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Title: On the distribution of the cold neutral medium in galaxy discs

The cold neutral medium (CNM) is an important part of the galactic gas cycle and a precondition for the formation of molecular and star-forming gas, yet its distribution is still not fully understood. In this work, we present extremely high resolution simulations of spiral galaxies with time-dependent chemistry such that we can track the formation of the CNM, its distribution within the galaxy, and its correlation with star formation. We find no strong radial dependence between the CNM fraction and total neutral atomic hydrogen (H i) due to the decreasing interstellar radiation field counterbalancing the decreasing gas column density at larger galactic radii. However, the CNM fraction does increase in spiral arms where the CNM distribution is clumpy, rather than continuous, overlapping more closely with H2. The CNM does not extend out radially as far as H i, and the vertical scale height is smaller in the outer galaxy compared to H i with no flaring. The CNM column density scales with total mid-plane pressure and disappears from the gas phase below values of PT/kB = 1000 K cm−3. We find that the star formation rate density follows a similar scaling law with CNM column density to the total gas Kennicutt–Schmidt law. In the outer galaxy, we produce realistic vertical velocity dispersions in the H i purely from galactic dynamics, but our models do not predict CNM at the extremely large radii observed in H i absorption studies of the Milky Way. We suggest that extended spiral arms might produce isolated clumps of CNM at these radii.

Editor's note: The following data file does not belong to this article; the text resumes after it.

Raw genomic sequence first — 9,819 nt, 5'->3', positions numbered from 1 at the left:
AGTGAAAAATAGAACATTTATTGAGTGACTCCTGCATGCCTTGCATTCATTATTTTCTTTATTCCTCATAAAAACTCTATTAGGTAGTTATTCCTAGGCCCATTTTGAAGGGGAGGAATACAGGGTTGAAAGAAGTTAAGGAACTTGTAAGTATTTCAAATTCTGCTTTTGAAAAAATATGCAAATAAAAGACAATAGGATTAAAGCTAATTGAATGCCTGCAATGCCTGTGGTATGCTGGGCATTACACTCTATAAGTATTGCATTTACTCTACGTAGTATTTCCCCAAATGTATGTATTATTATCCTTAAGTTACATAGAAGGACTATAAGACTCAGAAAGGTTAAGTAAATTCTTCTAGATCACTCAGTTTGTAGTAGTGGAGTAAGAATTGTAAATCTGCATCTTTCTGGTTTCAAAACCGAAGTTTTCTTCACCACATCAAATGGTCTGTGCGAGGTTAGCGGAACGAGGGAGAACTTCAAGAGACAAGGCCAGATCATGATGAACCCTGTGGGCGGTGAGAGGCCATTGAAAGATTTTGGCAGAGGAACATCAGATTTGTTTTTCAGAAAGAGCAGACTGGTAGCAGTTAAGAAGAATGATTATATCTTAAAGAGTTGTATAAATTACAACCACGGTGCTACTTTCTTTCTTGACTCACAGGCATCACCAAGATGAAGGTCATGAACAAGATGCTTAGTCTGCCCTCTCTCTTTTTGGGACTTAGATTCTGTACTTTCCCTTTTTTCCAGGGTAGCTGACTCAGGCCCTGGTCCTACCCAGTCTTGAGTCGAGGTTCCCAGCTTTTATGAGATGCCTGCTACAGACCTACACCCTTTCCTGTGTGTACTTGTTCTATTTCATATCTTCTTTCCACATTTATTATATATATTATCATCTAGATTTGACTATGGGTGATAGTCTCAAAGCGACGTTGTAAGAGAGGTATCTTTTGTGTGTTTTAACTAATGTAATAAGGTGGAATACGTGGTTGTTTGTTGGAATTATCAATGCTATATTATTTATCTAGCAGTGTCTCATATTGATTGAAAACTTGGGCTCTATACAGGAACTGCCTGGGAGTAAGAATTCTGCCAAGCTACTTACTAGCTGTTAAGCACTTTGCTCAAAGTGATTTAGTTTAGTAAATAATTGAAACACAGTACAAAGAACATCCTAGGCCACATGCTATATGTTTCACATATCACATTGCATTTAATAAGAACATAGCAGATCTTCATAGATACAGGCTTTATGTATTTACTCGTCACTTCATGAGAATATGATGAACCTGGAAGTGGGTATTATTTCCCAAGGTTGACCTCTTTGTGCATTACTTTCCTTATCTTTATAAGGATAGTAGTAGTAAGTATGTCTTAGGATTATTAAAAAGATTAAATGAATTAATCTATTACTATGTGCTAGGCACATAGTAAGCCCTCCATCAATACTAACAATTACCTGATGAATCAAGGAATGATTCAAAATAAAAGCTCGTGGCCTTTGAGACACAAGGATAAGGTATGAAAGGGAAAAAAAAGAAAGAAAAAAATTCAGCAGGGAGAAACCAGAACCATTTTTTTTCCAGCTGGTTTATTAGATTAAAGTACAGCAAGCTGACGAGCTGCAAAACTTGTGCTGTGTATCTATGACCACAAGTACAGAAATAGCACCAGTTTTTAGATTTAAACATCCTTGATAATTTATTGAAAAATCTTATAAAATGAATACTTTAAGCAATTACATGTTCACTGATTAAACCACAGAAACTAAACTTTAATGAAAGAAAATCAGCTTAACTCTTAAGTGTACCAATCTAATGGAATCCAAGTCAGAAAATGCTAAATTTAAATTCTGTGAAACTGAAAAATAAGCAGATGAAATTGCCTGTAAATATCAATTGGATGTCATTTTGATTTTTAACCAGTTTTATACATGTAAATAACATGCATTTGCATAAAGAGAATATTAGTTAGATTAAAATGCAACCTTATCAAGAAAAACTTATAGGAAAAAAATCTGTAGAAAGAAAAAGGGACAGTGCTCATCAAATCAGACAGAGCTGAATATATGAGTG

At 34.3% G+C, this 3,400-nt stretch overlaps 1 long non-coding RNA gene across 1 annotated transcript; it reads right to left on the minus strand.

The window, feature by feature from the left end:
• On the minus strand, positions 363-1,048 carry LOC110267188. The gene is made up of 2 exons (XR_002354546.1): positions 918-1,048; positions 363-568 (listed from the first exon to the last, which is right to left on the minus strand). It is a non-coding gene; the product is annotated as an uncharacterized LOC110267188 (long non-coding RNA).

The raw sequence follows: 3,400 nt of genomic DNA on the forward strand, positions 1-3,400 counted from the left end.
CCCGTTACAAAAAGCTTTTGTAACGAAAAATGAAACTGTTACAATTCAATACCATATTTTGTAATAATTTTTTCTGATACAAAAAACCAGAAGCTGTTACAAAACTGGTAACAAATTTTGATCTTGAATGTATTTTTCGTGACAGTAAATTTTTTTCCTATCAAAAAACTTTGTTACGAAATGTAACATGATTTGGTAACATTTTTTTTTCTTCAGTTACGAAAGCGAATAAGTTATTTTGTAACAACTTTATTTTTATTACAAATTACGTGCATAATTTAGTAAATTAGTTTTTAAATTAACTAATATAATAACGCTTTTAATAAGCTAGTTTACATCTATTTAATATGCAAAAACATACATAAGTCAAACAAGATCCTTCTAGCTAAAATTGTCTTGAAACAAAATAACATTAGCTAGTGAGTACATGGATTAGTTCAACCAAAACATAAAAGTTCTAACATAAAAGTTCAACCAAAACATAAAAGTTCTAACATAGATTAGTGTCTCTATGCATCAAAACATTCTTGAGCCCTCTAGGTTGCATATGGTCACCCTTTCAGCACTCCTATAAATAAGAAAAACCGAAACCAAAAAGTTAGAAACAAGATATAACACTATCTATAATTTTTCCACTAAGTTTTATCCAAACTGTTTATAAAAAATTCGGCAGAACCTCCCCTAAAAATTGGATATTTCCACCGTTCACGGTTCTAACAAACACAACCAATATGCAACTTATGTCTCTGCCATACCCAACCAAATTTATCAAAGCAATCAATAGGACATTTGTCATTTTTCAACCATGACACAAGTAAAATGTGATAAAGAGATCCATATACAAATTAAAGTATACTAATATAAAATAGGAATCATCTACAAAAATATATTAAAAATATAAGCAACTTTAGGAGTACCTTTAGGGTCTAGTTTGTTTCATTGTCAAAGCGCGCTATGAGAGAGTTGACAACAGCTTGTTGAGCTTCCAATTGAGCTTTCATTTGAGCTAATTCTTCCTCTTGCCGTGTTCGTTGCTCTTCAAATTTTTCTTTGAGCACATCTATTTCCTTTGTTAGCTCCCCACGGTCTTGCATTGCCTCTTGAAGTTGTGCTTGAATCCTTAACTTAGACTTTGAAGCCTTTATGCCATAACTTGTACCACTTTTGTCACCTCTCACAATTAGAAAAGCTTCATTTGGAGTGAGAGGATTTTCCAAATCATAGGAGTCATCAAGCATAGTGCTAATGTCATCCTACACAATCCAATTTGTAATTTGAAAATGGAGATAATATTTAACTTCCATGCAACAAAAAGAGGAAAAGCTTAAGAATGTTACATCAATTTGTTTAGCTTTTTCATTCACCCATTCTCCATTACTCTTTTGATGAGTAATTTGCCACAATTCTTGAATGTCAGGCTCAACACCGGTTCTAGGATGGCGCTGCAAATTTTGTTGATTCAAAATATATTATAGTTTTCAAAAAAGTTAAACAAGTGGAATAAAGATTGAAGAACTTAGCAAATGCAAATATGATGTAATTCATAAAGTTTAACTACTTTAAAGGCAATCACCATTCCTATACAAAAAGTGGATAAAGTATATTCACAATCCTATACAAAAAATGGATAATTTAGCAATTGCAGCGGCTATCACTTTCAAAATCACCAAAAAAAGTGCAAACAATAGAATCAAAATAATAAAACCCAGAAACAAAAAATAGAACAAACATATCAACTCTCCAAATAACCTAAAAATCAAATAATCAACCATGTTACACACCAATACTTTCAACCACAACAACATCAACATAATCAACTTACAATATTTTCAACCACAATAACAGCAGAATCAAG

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Publisher / Repository:
Oxford University Press
Date Published:
Journal Name:
Monthly Notices of the Royal Astronomical Society
Page Range / eLocation ID:
p. 873-885
Medium: X
Sponsoring Org:
National Science Foundation
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